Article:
I know that it’s popular in evangelical circles to speak of everything in terms of being “sacrificial.” Sacrificial love, sacrificial serving, no one deserves anything, we’re all sanctified losers, boo hoo hoo, etc. But this just isn’t a healthy attitude to have in a functional, earth-bound relationship. Of course no one “deserves” anything; that’s a given. Humility and tolerance are important in a marriage for sure. But acting like those traits in a spouse are miraculous is a problem. Not all that long ago, those were expected in a marriage. That these are no longer givens but miracles just speaks to how weak marriage has become in America and in the American church.
I must agree on the premise that we throw around the word “miracle” way too much. People ascribe Tim Tebow’s NFL exploits as “miraculous”. Maybe they are; maybe they aren’t. Is he outperforming his apparent skills? On some levels yes. Would I call it an interruption of the natural order? No.
Would I call the way MrsLarijani and I got married a miracle? Yes. I say that in terms of the way it came down, and the timing that certain events came to pass.
Would I call the fact that we are happily-married after two years a miracle? That depends on how you define “miracle”. I guess one can say that everything from common grace to God’s work of sanctification are in fact “miracles”, I think the word gets muddied when we throw it around in those terms.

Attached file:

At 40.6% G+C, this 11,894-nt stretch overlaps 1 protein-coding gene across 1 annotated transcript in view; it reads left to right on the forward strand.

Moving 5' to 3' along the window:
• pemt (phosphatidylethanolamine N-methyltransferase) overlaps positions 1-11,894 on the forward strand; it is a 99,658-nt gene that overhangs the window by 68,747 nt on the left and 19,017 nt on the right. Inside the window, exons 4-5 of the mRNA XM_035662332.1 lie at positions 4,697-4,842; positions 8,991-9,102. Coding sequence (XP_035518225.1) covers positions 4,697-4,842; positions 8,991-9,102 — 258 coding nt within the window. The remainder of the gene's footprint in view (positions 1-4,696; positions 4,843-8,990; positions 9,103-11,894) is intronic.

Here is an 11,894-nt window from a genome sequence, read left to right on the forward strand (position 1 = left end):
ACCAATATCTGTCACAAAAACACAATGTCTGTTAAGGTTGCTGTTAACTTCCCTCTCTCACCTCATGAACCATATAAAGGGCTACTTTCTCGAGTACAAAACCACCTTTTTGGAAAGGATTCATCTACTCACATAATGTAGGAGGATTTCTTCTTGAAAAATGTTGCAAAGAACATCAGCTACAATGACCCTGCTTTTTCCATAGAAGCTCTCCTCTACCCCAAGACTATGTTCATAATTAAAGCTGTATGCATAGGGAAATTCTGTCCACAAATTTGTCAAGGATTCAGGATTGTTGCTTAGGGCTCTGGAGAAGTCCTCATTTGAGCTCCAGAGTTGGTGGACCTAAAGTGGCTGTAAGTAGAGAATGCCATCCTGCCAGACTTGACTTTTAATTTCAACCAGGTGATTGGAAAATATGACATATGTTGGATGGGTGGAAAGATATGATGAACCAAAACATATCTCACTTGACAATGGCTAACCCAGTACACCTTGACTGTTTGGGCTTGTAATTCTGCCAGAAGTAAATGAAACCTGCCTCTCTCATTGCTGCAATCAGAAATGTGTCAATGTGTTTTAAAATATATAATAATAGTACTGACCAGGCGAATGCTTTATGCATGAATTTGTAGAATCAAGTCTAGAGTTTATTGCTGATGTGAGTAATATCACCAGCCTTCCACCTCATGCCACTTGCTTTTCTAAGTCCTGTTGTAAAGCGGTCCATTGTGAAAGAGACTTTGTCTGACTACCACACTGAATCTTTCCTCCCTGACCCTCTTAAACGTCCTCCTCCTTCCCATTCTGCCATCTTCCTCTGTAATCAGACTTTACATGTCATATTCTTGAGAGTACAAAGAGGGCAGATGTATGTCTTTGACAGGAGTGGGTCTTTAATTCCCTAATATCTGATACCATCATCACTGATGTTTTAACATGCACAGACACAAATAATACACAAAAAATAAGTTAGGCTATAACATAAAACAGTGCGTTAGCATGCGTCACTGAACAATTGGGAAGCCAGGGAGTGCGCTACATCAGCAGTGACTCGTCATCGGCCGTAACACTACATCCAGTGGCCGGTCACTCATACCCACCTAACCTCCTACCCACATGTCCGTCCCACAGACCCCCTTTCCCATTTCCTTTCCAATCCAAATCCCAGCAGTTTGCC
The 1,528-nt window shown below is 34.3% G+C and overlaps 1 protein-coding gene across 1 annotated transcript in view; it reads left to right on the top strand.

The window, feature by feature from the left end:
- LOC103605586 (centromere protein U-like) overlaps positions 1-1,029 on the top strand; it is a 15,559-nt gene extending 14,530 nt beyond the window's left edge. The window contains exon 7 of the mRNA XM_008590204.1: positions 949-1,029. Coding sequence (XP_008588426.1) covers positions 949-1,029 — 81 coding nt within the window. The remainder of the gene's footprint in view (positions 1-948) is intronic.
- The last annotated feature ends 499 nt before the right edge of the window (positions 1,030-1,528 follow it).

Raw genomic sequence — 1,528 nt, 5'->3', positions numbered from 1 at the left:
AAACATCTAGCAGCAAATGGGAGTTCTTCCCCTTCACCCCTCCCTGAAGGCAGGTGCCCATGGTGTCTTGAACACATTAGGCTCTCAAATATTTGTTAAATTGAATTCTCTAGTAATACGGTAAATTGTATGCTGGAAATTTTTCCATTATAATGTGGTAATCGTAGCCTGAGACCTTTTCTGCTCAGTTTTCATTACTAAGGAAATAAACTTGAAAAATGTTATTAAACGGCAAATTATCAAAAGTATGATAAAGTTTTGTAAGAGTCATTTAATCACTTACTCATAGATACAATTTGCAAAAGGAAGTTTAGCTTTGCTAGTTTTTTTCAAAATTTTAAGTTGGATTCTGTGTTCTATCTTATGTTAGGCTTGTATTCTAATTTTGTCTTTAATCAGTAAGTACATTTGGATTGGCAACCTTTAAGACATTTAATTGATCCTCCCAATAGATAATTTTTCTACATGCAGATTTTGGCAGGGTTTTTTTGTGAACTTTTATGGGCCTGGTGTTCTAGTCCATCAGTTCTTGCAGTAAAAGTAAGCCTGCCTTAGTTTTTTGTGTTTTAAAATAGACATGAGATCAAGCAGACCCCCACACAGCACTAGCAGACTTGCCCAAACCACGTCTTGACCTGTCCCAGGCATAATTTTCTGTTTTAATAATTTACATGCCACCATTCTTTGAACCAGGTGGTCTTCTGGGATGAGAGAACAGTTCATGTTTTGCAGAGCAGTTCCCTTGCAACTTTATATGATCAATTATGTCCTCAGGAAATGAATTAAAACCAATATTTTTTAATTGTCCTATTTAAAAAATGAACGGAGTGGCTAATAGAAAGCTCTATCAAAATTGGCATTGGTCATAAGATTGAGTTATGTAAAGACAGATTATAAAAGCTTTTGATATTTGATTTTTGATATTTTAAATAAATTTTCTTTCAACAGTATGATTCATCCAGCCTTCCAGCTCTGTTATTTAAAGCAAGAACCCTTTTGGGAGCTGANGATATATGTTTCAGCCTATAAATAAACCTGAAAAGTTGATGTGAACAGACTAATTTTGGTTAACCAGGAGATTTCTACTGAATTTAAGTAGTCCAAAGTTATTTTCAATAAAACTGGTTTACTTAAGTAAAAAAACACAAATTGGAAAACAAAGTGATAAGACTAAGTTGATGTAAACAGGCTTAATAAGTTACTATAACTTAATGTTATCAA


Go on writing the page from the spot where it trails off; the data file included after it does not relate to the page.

When we start taking the expectations that Christian ought to have–such as keeping marital vows–and call their execution “miraculous”, then we’re in territory that the Apostle Paul didn’t even venture into. Is that an overuse of the word “miracle”? Is it merely a statement about the sorry state of marriage even in Christian circles? Is it both?
If it is reflective of the sorry state of marriage, then the question is one of why should anyone get married? Perhaps the disciples were correct when, after Jesus admonished them about divorce and remarriage, they exclaimed, “”If this is the situation between a husband and wife, it is better not to marry.”
Honestly, Zacharias came across as prostrating. At the same time, Haley needs to cut him a little bit of slack here.
I hope he has a more Biblically realistic view of his wife–he married a sinner, too, but I didn’t find anything about that in his reflection.
Still, there are areas–that Haley interprets as pedestaling–that are merely articulations of what happens in marriages. And it goes both ways.